Android SplashScreen

Helder Pinhal
Helder Pinhal
Jul 23 2021
Posted in Engineering & Technology

Android 12 & the new Core SplashScreen API

Android SplashScreen

Amongst the many new features in Android 12 is the new Splashscreen API, which allows us to improve the user experience of our apps. Historically, we would implement some form of splash screen, but now we have an official Google solution to this design principle.

In the latest version of Android, this splash screen behaviour is added to all apps without any action, and we can customise a few visual properties. However, to bring this functionality to apps running Android 6+, we can use the first alpha version of the Core Splashscreen API introduced by Google on June 30th as part of the AndroidX libraries.

But before we get into the implementation, what exactly is a splash screen?

What is a splash screen?

A splash screen is a short-duration visual effect that can be displayed upon an app’s launch from the home screen when an app loads, instead of displaying a blank screen. Displaying a splash screen can decrease the sense of a long load time, and has the potential to enhance the user experience. The official feature showcase has a great illustration to demonstrate this:

Splash screen example
Splash screen example from Android Developers

The system shows the splash screen using the themes and the animations, if any, that you've defined. Once the app is ready, the splash screen is dismissed and the app is displayed.

When the user launches the app, this screen is shown under two circumstances:

  1. During a cold start — when the app process is not running.
  2. During a warm start — when the app process is running, but the system has destroyed your activity, and it needs to be recreated.

When the app is launched but the system hasn't destroyed your activity, a.k.a. hot start, the splash screen will not be shown.


To use the Core Splashscreen API, your app needs to be compiled with Android 12 (API 31). At the time of writing, it's still in beta which means no API level number has been assigned to it, yet.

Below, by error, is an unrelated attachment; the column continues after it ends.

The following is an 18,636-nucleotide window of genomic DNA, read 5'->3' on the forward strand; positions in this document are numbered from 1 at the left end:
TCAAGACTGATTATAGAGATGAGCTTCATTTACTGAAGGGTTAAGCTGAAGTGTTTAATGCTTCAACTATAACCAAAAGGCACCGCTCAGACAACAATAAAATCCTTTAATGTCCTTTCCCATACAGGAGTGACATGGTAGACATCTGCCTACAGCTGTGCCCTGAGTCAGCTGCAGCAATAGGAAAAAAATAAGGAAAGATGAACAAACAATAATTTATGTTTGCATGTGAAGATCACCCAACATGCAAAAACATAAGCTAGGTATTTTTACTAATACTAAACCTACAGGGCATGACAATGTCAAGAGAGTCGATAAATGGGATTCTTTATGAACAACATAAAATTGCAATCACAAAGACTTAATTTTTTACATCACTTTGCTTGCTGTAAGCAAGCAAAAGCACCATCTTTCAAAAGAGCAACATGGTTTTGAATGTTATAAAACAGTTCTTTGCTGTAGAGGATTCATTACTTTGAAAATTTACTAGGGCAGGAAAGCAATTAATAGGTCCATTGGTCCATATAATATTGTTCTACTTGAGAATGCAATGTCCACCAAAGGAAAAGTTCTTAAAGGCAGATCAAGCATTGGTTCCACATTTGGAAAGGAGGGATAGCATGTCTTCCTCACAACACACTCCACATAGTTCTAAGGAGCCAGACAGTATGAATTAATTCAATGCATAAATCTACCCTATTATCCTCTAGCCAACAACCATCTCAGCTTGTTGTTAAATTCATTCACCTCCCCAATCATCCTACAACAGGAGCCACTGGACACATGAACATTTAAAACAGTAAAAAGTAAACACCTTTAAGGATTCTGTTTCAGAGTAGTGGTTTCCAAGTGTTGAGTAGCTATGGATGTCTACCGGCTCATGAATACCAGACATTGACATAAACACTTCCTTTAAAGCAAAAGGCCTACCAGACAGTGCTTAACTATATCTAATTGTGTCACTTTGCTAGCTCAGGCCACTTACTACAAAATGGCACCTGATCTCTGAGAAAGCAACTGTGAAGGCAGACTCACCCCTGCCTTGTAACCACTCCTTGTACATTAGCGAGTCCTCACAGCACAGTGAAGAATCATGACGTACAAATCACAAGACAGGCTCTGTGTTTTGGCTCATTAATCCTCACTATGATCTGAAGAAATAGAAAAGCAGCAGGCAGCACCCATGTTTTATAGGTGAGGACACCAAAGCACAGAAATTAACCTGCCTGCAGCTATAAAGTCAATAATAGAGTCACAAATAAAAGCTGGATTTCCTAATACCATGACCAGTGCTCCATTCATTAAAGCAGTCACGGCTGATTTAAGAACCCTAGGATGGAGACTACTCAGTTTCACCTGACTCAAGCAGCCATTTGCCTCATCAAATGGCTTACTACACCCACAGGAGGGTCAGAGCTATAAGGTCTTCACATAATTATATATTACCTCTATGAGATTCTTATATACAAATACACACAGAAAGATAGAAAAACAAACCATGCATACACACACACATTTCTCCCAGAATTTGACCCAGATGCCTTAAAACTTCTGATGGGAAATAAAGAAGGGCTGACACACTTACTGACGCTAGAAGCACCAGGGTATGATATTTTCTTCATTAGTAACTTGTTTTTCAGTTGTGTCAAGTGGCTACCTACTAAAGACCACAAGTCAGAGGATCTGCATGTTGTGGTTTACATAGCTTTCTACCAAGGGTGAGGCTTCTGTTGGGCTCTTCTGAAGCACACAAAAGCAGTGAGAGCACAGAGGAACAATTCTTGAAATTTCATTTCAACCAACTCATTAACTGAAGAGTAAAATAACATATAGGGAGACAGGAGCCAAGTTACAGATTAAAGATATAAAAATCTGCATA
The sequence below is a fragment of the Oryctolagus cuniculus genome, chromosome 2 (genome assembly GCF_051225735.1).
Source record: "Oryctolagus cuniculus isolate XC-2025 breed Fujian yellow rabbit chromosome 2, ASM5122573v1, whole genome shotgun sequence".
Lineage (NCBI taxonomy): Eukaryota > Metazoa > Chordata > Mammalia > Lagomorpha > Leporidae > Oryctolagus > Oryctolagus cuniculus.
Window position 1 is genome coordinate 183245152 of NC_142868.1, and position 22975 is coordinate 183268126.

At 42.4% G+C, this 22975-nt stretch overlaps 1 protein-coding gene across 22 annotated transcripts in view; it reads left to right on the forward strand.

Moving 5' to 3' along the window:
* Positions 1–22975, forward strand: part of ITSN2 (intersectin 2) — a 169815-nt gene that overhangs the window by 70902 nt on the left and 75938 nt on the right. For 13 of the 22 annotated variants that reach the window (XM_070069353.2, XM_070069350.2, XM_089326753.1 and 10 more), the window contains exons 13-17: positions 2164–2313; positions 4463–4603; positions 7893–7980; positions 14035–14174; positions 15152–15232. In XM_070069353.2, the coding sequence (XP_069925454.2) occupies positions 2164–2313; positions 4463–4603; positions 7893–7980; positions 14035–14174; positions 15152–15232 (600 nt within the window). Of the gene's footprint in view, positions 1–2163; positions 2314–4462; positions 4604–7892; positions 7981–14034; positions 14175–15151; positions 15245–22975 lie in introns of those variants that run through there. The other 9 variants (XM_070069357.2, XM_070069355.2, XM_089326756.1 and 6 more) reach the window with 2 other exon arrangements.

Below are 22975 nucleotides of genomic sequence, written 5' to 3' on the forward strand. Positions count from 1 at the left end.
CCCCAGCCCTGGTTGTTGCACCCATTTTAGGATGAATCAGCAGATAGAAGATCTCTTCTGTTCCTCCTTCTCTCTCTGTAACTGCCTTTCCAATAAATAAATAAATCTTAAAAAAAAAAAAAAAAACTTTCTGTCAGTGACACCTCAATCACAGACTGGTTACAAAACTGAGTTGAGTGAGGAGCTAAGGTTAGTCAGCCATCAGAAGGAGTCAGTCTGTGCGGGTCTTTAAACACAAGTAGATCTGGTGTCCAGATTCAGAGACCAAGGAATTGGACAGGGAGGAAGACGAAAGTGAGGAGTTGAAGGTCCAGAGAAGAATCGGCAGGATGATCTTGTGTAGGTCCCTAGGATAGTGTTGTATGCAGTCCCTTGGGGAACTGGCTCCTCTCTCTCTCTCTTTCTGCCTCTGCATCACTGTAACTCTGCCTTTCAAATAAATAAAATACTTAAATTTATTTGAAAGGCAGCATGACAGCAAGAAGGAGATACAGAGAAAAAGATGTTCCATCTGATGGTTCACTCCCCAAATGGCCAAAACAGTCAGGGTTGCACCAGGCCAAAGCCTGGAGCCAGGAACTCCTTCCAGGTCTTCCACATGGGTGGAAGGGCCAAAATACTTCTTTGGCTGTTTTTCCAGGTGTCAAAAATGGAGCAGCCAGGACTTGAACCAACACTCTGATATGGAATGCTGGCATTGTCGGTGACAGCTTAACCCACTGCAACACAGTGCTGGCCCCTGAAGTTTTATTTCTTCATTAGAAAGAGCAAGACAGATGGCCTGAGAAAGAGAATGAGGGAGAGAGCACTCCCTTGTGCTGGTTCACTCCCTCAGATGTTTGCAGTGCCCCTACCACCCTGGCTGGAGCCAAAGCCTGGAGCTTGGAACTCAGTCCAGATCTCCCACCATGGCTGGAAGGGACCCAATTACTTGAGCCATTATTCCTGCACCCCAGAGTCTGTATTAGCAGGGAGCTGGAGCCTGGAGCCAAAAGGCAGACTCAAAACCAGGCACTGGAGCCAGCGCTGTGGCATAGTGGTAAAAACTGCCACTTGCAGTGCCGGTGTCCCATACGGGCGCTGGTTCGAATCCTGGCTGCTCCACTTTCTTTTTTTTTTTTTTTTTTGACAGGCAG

Update your build.gradle to compile against Android 12 and add the dependency on core-splashscreen:

android {
    compileSdkVersion 'android-S'
    // compileSdkVersion 31

dependencies {
    implementation 'androidx.core:core-splashscreen:1.0.0-alpha01'

First and foremost, we need a new theme to customise our splash screen. Here's how you can do it, and update the properties to match your requirements:

<!-- NOTE: you should already have a main theme. -->
<style name="Theme.MyApp" parent="Theme.MaterialComponents.DayNight.DarkActionBar">
      <!-- Your theme attributes goes here -->

<style name="Theme.MyApp.SplashScreen" parent="Theme.SplashScreen">
    <item name="windowSplashScreenBackground">@color/blue</item>
    <item name="windowSplashScreenAnimatedIcon">@mipmap/ic_launcher</item>
    <item name="postSplashScreenTheme">@style/Theme.MyApp</item>

Now that we have a theme for the splash screen, we need to assign it to the Activity that will handle it. Assuming this is our MainActivity, adjust your Manifest.xml like shown below:


            android:theme="@style/Theme.MyApp.SplashScreen" />


Lastly, there's a very important step we need to perform before this is working. We need to install the splash screen in our MainActivity before setting the content view during onCreate(). This will take care of replacing the theme back to what we've specified in the postSplashScreenTheme attribute in the splash screen theme.

class MainActivity : AppCompatActivity() {
    override fun onCreate(savedInstanceState: Bundle?) {

        // Install the splash screen BEFORE setContentView


And that's it. We now have an API 23 backwards compatible splash screen. 🎉


A splash screen is important to bring some life to that boring empty screen when an app is launched. Not only that but apps feel snappier thus improving the user experience.

Historically there were various approaches to add a splash screen to an app. It's great that we now have a Google backed solution, unifying how this functionality should be implemented. Additionally, Google didn't just make the feature available in the latest Android version. Instead, they gave us backwards compatibility until Android 6.0.

If you would like to know more about this subject, you can take a look at the official feature introduction and API documentation in Android Developers.

As always, we hope you liked this article and if you have anything to add, we are available via our Support Channel.

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